A Path to Progress at WIPO: Tackling Confusion, Complexity, and a Can’t-Do Attitude

The 40th meeting of the Standing Committee on Copyright and Related Rights was far from what was expected when IFLA and others last left Geneva in October 2019, at the end of the 39th meeting.

The dates had changed (the meeting had been planned for July), the WIPO Director General had changed (Daren Tang took over on 1 October), and of course the format had changed, with all but a handful of those involved doing so via an online platform.

Despite all that was different, the meeting nonetheless brought clarity around the long-standing challenges that the SCCR will need to overcome if it is to prove its relevance as a forum for delivering on fundamental rights and the Sustainable Development Goals.

With a new Director General and Chair in place – as well as the shock that COVID-19 has certainly brought – there is a great opportunity to act.

Challenge 1: tackling confusion as to the goals of the committee

With progress almost inevitably being slow in any such intergovernmental negotiation, it is perhaps normal that we all need to be reminded, from time to time, of why we are there.

In the case of the exceptions and limitations agenda, it is because WIPO’s General Assembly agreed, in 2012, to work towards a legal instrument, in whatever form, on provisions allowing for libraries, archives, education and research institutions, and subsequently museums, to carry out their core missions.

Crucially, this is not a discussion about the foundations of copyright, or of the business models that have grown up around the commercial uses of copyrighted works. No-one is suggesting that libraries or any other institution should be able to do more online than they can already do in person. The future of the copyright industry is not at stake, just one part of the structure.

In taking its discussion forwards, it will therefore be important for SCCR to set aside the dramatic rhetoric, dismiss suggestions that the future of the creative industries depends on limiting the ability of libraries to fulfil their missions, and focus on this one area where it can make a difference.

Challenge 2: reducing, not increasing, complexity

A further risk is that the Committee dilutes its focus by adding to its agenda in an unplanned, unsystematic fashion. This brings risks both for libraries, and to the credibility of SCCR’s overall work.

Crucially, it is not sure that creating new rights (and so licensing opportunities) will do much good. This is because, especially in current circumstances, even freezing the budgets that libraries have available for acquisitions and rights clearance is likely to be optimistic. Similarly, with governments looking for opportunities to make cuts, overall cultural budgets are likely to struggle to maintain themselves at current levels.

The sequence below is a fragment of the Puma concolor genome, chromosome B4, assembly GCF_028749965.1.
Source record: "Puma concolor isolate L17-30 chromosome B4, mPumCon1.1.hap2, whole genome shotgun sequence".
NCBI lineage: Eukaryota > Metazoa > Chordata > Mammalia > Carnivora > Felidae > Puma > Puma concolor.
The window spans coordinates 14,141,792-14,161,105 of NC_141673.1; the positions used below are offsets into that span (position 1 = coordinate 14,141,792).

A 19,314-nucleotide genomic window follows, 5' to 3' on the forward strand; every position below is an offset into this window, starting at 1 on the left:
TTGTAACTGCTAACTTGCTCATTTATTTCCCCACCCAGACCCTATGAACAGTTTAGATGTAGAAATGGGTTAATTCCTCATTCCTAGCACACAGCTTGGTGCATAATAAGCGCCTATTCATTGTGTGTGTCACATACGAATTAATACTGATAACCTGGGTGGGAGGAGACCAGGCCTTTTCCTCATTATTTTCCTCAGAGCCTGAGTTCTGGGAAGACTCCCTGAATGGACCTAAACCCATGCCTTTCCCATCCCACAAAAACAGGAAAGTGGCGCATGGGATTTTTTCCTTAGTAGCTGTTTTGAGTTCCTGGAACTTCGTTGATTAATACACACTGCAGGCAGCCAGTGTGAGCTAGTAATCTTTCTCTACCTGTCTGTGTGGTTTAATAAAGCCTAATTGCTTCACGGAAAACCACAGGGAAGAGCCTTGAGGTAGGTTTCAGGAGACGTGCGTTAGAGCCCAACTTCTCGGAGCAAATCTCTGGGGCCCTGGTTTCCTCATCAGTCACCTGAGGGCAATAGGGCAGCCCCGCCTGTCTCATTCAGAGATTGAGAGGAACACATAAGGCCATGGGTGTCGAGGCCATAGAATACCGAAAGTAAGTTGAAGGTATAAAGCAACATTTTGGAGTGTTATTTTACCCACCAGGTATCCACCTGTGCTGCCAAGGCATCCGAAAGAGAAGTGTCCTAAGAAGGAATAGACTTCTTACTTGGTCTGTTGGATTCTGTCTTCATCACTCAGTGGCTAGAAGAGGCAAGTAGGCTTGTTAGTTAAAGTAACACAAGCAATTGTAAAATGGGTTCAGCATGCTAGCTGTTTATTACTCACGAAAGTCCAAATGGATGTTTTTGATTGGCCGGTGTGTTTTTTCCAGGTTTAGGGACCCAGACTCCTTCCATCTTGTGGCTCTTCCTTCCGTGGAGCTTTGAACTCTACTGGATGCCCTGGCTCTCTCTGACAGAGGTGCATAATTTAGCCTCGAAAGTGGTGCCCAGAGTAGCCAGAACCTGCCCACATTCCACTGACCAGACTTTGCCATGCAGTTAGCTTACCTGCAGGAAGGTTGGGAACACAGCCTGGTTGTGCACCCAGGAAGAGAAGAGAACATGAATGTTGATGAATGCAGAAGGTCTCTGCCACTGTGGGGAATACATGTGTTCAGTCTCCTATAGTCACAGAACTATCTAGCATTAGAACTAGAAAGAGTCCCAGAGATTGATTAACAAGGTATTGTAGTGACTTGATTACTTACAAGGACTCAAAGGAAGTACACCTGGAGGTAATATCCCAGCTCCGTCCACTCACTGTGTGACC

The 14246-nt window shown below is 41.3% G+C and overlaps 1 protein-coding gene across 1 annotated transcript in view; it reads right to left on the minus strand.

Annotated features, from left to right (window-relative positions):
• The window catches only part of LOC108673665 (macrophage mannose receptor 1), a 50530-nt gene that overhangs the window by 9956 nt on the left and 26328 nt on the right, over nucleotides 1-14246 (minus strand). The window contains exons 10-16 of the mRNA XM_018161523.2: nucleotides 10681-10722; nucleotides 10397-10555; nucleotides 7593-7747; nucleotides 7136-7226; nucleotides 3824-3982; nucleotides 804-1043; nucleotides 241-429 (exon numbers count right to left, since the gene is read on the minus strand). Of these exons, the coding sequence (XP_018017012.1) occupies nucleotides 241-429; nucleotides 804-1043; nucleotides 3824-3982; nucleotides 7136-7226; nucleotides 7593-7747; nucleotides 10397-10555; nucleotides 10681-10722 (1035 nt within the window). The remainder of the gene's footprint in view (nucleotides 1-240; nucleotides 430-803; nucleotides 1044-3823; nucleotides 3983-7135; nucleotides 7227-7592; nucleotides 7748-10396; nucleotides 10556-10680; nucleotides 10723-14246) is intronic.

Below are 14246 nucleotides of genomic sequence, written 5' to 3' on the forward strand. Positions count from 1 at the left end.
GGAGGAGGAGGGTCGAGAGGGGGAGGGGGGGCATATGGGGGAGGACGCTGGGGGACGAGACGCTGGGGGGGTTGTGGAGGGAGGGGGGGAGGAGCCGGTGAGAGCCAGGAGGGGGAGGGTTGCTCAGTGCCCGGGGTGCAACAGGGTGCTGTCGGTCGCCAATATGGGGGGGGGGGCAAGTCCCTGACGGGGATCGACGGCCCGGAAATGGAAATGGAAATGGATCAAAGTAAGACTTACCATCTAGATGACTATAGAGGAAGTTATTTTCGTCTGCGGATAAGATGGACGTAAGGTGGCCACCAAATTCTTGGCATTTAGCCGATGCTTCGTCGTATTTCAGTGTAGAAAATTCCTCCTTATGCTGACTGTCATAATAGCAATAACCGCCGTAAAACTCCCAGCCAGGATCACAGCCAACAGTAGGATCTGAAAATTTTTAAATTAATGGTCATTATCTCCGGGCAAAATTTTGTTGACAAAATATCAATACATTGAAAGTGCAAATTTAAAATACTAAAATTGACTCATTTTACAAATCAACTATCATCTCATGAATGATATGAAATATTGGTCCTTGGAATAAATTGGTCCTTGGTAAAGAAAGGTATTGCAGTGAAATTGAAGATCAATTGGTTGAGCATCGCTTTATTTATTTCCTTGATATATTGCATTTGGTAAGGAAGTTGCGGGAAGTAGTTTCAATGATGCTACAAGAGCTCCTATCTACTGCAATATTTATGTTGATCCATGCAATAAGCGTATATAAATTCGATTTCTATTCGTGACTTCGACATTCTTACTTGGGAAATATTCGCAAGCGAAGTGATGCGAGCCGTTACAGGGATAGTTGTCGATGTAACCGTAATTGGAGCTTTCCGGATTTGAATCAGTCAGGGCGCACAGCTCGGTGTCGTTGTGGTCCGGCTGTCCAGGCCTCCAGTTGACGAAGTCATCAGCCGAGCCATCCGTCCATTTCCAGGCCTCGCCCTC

In this situation, adding new rights – for broadcasters, or public lending rights – will effectively mean that libraries (or their funders) will need to divert resources away from acquisitions towards rights clearance. Rather than this money going directly to creators, it will pass through a middleman, and only get to the original publishers or authors once overheads and other management costs have been subtracted.

Before embarking on any focused work on new rights, WIPO therefore should complete its exploration of what is really going on in markets and consider carefully where non-rights-based solutions could prove more effective as means of supporting authors.

Challenge 3: rejecting a ‘can’t do’ attitude

Finally, there is a broader question of how ready the Committee is to realise its own potential. It is important to remember that only 7 years have passed since the same Committee’s work led to the Treaty of Marrakesh.

The scope for action today, too, is clear, with serious challenges encountered by libraries, archives, museums, educators and researchers in going about their work (legally) with the doors of institutions closed. While some countries have laws which have allowed a relatively seamless passage to online provision, this has not been the case everywhere, and none provide certainty for cross-border uses.

The SCCR does have the potential to show leadership by preparing a declaration or other instrument which makes clear the flexibilities available to governments under international law to allow for education, research and cultural participation during COVID-19.

Similarly, looking ahead to COP26, it has it in its power to drive progress towards meaningful preservation provisions in copyright laws worldwide, including certainty for libraries and others looking to work across borders to safeguard heritage.

All the Committee needs to do is accept that, just as has been the case with Marrakesh, opposition to change from governments and stakeholders will likely be replaced with celebration as action has been taken.

 

Read IFLA’s news story about the meeting.

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